As many Americans are probably aware, this Friday is a pivotal day for all of us. Because of the inability of some congressional members to act, the devastating sequester cuts will go into effect and millions will have to deal with the consequences. In the immediate, hundreds of thousands of workers could lose their jobs on Friday. And in the weeks and months ahead, Americans will see the impact of other cuts in vital services like health care, they will see longer lines at airports because of fewer TSA agents, programs like Head Start and Early Head Start will be eliminated for thousands of children and many students could see a loss of college financial aid because of decreased funds for things like federal work-study programs. Money will be cut for protections for clean air and clean water, public safety funds, job search assistance programs, vaccines for children, the STOP Violence Against Women program, nutrition assistance for seniors, and cuts to small business, food safety, the FBI and other law enforcement agencies, emergency responders, unemployment benefits, homelessness programs, mental health services and more. The fact that we would allow these sorts of cuts to harm Americans at a time when they are already facing tough challenges is beyond comprehension. It is a travesty. This is not the American way. Leaders elected to represent us must stop their partisan bickering and do their job. And we must make sure they do.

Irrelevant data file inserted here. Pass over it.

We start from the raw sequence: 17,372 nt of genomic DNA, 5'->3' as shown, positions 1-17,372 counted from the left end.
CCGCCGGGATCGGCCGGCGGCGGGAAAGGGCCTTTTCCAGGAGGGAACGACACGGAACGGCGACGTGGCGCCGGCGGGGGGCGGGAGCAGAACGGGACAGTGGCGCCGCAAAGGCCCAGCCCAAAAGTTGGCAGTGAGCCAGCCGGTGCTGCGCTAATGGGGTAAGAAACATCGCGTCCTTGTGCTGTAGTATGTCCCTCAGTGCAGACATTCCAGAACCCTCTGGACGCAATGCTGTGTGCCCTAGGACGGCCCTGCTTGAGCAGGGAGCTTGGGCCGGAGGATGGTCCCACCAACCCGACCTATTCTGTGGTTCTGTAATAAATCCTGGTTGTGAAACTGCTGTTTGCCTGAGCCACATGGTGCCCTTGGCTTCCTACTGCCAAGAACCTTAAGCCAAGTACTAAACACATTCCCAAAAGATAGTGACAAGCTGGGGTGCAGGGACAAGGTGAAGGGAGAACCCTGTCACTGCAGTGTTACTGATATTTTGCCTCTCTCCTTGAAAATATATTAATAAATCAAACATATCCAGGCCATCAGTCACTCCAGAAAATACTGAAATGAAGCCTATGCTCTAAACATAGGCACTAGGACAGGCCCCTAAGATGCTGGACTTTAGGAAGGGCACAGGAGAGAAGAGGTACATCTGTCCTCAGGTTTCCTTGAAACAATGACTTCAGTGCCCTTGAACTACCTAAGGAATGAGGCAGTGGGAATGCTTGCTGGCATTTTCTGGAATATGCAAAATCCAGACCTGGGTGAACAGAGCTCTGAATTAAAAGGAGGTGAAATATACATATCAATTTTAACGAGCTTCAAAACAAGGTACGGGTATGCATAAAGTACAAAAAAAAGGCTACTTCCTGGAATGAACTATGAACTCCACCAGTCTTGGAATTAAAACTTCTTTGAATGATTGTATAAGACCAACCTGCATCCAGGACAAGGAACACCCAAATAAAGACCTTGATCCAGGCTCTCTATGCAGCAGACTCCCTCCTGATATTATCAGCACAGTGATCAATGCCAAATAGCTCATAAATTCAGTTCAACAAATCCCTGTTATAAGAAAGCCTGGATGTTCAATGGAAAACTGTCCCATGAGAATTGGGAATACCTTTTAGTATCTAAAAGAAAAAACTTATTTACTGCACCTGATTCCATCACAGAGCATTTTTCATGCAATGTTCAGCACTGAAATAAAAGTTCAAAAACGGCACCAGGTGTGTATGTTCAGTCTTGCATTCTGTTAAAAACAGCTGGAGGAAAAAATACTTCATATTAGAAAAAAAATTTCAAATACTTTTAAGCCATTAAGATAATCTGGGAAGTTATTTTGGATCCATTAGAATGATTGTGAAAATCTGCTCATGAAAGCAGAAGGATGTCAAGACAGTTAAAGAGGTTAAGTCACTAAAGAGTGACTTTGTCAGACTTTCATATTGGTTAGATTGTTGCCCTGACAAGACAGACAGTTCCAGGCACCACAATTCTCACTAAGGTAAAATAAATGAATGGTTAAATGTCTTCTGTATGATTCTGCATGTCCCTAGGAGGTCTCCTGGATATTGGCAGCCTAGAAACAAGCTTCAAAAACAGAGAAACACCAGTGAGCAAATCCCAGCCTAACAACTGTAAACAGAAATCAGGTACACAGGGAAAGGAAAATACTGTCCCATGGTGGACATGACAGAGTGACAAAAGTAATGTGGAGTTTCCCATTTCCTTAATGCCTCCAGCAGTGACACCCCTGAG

Last night, candlelight vigils were held across the country to commemorate the one-year anniversary of the death of Trayvon Martin. An unarmed black teenager killed by a self-proclaimed community watchman, young Trayvon's promising life was cut short senselessly. Fighting back their tears and their continuing heartache, Trayvon's parents joined the New York vigil yesterday as countless others stood in the rain wearing their hoodies in a show of solidarity. When unarmed young black men and women can be gunned down either by police or community watch patrols because they may fit a certain 'profile,' we must continue fighting for justice. Until it is safe for all of our children to walk, drive and live on any street in this country, we cannot be complacent. And until individuals stop receiving preferential treatment by not being arrested after taking someone's life, we have much work that remains. Trayvon's parents and the thousands who gathered at vigils last night across the country understand this and are committed to obtaining justice for Trayvon.